In the classic models of nuclear receptor (NR) action, it was held that the role of ligand was merely that of a switch converting an inactive receptor to one that could positively or negatively regulate gene transcription. However, the discovery of cofactors, coactivators and corepressors, and the observation that the biological responses to hormones and anti-hormones is influenced by the absolute and relative levels of these different proteins, has significantly changed our understanding of NR signaling. It has recently become clear that nuclear receptors (NRs) engage different cofactors in the course of their regulatory activities and that the biological consequences of differential cofactor recruitment are not equivalent. The challenge that has arisen therefore is to (a) define the cofactors used by each receptor in each of the different activities in which it is engaged within the cell and (b) evaluate how in pathologies such as cancer these cofactors are used for the benefit of the tumor. It was within the background of this important issue that we initiated a project, during the previous funding period, aimed at identifying the cofactors that interact with AR and defining how these factors enable the receptor to manifest different activities in different cells. More specifically, we were interested in identifying the proteins utilized by AR when it is engaged in processes required for the growth, survival and metastasis of prostate cancer cells. We have recently completed a comprehensive screen for AR interacting proteins expressed in androgen- responsive tissues that yielded close to 300 cofactors. A chemical biology approach was used to demonstrate that these cofactors can be separated into different classes based on the surfaces on the receptor with which they interact. The primary goal of our continued efforts in this area is to define the specific roles of these different cofactors on androgen-regulated processes elaborated in cellular models of prostate cancer that track with disease progression. To accomplish these goals we propose the following specific aims: (1) Definition of the biological pathways regulated by androgens in cellular models of prostate cancer that are manifest in prostate tumors and track with progression, (2) Identification of the cofactors utilized by AR in processes linked to prostate cancer pathogenesis, and (3) Definition of the roles of specific AR cofactors in the growth, survival and metastasis of prostate cancer xenografts. We anticipate that the results of these studies will be informative with respect to androgen signaling in prostate cancer cells and may shed light on the molecular events that allow cells to transition from a hormone-dependent to a hormone-independent state. Additionally, the information obtained may also assist in the identification of targets with which novel therapeutics can be developed for the treatment of prostate cancer.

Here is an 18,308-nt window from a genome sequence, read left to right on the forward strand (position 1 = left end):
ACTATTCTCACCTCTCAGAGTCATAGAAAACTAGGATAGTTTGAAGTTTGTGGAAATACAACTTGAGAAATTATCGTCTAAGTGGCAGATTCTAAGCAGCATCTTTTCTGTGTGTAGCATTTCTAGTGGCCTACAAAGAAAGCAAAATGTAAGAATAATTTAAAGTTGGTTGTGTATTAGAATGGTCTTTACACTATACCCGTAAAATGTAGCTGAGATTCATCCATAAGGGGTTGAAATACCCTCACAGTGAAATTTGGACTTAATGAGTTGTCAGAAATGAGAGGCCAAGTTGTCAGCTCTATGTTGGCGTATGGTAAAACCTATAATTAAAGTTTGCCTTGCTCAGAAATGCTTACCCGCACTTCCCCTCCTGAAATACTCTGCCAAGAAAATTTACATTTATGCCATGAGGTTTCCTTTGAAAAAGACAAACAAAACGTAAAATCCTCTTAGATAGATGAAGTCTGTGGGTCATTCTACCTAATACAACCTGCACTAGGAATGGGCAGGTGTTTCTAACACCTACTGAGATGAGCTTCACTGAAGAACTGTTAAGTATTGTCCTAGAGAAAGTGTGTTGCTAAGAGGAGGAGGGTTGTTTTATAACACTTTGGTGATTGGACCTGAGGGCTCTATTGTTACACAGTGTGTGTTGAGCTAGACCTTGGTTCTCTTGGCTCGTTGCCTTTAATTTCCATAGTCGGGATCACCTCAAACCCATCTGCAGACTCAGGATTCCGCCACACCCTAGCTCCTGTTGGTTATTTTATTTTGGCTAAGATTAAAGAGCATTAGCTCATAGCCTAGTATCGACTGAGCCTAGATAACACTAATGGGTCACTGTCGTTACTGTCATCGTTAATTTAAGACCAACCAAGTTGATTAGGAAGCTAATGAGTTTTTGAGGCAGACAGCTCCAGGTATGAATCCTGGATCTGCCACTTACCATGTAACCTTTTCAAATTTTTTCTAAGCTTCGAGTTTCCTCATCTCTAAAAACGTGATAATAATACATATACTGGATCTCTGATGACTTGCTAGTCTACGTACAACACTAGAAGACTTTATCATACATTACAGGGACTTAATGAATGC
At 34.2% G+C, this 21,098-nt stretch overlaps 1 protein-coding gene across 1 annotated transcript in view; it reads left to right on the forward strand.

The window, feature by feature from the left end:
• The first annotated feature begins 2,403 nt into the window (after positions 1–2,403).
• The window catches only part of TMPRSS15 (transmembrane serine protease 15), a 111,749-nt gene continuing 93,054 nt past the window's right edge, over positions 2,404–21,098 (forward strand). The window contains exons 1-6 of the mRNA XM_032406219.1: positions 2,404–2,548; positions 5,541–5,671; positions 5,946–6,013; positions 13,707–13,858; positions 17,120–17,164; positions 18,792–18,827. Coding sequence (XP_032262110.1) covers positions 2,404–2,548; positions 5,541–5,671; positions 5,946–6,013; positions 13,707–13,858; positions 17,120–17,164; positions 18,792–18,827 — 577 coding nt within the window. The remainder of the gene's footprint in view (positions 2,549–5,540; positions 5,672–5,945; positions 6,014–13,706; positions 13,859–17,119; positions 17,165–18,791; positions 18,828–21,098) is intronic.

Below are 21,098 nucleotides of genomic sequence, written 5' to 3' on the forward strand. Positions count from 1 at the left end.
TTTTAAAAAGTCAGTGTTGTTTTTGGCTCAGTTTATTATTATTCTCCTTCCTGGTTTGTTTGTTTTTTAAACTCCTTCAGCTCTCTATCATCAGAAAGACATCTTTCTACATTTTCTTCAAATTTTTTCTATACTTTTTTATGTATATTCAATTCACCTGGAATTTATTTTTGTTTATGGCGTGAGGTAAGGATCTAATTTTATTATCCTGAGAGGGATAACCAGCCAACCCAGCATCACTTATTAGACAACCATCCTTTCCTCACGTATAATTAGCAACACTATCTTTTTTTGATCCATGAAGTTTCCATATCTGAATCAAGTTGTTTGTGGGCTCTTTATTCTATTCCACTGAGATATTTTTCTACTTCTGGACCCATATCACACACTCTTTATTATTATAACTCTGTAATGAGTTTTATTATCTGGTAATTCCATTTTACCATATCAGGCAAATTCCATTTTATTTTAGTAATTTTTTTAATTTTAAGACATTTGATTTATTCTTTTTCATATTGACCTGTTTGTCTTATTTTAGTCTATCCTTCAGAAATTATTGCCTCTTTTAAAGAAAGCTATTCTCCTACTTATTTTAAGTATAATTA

Early detection and advancements in therapeutic options have resulted in an improvement in the overall outcome of patients with prostate cancer. However, the medical treatments for patients with advanced metastatic disease remain limited. In this project, we outline a basic research program aimed at identifying new targets in prostate cancer that will be amenable to therapeutic intervention.
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